Before you begin the process of selling your house, you need to complete a listing agreement. This document is between you and your real estate agent. It sets out the terms for the upcoming sale of your home.
Real Estate Listing Agreements
- What is a Real Estate Listing Agreement?
- How Do Listing Agreements Work?
- How Much Does a Listing Agreement Cost?
- What is Contained in a Listing Agreement?
- Can I Add Clauses to a Listing Agreement?
- What Happens if a Listing Agreement is Violated?
- What Happens to the Listing Agreement if My House Doesn’t Sell?
- How Do I Terminate a Listing Agreement?
- Do I Need a Lawyer for Help With a Real Estate Listing Agreement?
What is a Real Estate Listing Agreement?
When homeowners decide to sell their homes, they would usually like to showcase their homes to a broad part of the market. They can do this by working with a real estate broker, who will place their home in a market listing. This is a list of homes for sale in the general area, containing important information such as sales prices.
The broker and the seller will usually create a listing agreement, which is a contract stating the terms under which the broker can promote the seller’s home. There are many different types of real estate listings, such as open listings, exclusive listings, and many other types. These may be regulated by state and local real estate standards, as well as professional standards for brokers and real estate agents.
How Do Listing Agreements Work?
Listing agreements allow real estate agents to represent homeowners and property to potential buyers. Such agreements state that an individual real estate agent is the only person who can manage the listing and sale of the property. A listing agreement contract is what officially starts the home-selling process.
How Much Does a Listing Agreement Cost?
A listing agreement will not cost you anything. Instead, it outlines how much you will pay your real estate agent for selling your property.
What is Contained in a Listing Agreement?
A real estate listing agreement needs to include certain information in order to be valid. A valid listing agreement should contain:
- The start date and end date of when the property will be posted in the listing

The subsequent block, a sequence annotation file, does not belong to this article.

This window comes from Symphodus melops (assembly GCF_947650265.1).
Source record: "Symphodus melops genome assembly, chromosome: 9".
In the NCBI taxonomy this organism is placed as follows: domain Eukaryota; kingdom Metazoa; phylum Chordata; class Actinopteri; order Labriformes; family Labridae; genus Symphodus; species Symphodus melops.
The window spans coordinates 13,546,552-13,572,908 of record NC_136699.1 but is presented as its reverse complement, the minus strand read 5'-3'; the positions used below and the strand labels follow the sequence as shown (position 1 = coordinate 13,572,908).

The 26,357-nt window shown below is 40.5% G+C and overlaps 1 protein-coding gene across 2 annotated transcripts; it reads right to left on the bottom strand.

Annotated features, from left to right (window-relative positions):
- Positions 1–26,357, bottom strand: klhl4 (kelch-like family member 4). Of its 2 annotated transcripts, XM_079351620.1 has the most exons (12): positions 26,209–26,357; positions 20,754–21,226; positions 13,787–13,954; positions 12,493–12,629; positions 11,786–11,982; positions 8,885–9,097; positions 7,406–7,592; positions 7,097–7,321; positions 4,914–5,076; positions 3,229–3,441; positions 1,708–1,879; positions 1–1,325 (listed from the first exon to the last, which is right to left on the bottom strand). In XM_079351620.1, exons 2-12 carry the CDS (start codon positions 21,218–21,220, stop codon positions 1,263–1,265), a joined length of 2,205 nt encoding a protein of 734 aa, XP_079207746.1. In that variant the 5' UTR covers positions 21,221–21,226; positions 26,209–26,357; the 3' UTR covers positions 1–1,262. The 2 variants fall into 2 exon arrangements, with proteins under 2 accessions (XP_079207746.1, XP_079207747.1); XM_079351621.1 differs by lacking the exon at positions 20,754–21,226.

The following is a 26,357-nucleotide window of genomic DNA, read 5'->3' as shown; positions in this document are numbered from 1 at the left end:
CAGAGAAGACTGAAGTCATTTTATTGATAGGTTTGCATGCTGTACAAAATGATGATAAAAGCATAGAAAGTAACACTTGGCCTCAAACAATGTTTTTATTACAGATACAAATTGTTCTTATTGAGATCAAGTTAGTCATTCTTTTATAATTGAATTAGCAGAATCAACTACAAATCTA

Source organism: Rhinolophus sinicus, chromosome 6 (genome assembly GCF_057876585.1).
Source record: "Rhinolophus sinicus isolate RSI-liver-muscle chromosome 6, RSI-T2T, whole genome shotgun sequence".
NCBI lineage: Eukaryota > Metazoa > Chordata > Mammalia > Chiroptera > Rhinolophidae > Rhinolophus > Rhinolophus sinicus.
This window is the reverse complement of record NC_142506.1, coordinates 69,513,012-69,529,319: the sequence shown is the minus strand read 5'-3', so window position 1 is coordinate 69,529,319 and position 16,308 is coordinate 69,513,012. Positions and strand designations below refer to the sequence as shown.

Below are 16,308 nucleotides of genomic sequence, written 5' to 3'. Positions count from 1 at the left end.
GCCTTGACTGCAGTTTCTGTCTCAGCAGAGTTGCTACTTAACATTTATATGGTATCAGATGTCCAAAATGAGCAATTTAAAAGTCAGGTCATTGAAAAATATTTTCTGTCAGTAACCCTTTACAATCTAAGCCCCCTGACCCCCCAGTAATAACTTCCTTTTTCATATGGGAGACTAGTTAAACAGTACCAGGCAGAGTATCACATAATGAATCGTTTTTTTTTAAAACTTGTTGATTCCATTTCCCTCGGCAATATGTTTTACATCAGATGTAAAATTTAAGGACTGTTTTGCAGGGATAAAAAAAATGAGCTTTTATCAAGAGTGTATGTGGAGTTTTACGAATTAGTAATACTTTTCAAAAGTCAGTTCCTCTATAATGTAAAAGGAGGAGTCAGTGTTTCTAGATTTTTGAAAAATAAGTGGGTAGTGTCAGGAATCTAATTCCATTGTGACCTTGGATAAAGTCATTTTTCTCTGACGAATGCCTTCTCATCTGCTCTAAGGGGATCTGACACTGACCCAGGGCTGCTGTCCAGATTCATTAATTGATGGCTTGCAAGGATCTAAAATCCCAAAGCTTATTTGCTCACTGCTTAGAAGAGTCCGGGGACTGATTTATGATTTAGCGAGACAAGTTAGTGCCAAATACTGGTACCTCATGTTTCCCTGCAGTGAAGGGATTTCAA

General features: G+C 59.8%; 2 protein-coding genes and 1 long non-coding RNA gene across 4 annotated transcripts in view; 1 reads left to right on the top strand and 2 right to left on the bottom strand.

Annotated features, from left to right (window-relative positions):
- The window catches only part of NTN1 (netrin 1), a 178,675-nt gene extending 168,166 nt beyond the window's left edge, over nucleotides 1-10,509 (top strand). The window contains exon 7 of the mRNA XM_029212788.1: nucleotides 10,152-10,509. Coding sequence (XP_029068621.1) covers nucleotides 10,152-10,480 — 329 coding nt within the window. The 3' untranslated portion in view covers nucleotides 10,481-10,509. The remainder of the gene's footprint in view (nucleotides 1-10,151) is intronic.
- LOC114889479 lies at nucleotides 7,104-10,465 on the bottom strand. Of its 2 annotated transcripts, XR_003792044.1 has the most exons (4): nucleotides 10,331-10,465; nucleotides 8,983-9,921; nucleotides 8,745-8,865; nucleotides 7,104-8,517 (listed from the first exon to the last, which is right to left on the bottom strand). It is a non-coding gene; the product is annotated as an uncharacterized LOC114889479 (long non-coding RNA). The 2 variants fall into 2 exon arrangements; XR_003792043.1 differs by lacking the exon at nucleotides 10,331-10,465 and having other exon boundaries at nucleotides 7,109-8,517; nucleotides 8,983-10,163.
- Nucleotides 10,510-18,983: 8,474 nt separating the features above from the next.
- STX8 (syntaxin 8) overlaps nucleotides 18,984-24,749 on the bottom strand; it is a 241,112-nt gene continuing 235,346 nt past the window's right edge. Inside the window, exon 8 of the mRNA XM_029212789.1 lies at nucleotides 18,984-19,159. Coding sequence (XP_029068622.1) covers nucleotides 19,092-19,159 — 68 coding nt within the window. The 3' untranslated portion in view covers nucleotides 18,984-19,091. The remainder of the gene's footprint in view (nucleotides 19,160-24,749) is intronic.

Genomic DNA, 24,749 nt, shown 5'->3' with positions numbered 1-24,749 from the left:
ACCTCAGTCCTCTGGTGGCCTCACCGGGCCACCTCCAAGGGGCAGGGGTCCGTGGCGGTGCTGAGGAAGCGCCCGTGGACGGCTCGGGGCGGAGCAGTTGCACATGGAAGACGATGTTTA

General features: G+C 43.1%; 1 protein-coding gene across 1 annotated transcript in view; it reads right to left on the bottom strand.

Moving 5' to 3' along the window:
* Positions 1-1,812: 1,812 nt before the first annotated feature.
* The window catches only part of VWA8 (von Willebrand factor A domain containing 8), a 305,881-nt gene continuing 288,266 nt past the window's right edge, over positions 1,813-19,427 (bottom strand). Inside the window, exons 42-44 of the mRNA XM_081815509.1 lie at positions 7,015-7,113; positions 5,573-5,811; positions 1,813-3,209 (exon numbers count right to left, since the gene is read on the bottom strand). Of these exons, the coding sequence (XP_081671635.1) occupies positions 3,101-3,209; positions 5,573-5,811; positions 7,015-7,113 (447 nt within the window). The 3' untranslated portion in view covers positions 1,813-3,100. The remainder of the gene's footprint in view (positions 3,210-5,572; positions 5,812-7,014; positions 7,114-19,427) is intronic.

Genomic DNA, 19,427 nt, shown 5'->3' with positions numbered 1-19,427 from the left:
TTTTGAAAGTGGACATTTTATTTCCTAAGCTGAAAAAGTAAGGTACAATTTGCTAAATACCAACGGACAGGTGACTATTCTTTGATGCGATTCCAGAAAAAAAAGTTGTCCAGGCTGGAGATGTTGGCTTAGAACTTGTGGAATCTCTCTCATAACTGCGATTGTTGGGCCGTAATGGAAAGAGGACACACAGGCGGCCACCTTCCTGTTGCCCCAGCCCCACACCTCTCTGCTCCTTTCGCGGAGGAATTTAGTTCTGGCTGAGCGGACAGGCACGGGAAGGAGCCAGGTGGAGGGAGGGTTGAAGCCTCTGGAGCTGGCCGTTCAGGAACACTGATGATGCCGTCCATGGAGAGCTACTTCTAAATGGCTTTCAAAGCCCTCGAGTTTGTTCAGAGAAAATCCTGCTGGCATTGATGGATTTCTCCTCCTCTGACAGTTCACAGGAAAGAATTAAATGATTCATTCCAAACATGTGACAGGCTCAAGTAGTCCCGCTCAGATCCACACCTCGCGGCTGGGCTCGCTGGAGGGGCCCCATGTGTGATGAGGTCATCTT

- The price at which the home is going to be offered up for sale (i.e., the “list price”)
- How the sales broker will be compensated-whether through flat fees or percentages of the sale (i.e., broker’s commission)
- Terms regarding brokerages fees paid by the selling party
- The broker’s scope of authority regarding co-agreements with other brokers
- The broker’s scope of authority regarding the existence of previous offers
Thus, under real estate laws and guidelines, these provisions need to be included and followed in any real estate listing agreement. A failure to include any of these legal issues may result in the document being voided. Violations can also affect subsequent home sales transactions.
Can I Add Clauses to a Listing Agreement?
Listing agreements often include different clauses that state what will happen if you and your real estate agent run into disputes during the home-selling process. Any clauses included in your listing agreement must be agreed upon before signing the contract.
The following are the most important terms and types of clauses that may be included in a listing agreement:
- The amount of commission you’ll pay your real estate agent. Typically, commission amounts to 5% or 6% of the proceeds of the sale.
- Exclusive right to sell clause. This clause gives your agent the exclusive right to sell your property for the duration of the listing agreement. Other types of arrangements are possible, but your real estate agent will likely choose this type of agreement.
- Duration. Your listing agreement may last anywhere from three to six months. For sellers, shorter listing agreements are typically better. If you aren’t satisfied with the agent’s services, you can let your listing agreement expire and choose a different agent. From a real estate agent’s perspective, a longer listing agreement is preferable because the agent won’t want to risk losing their commission when the property starts garnering interest.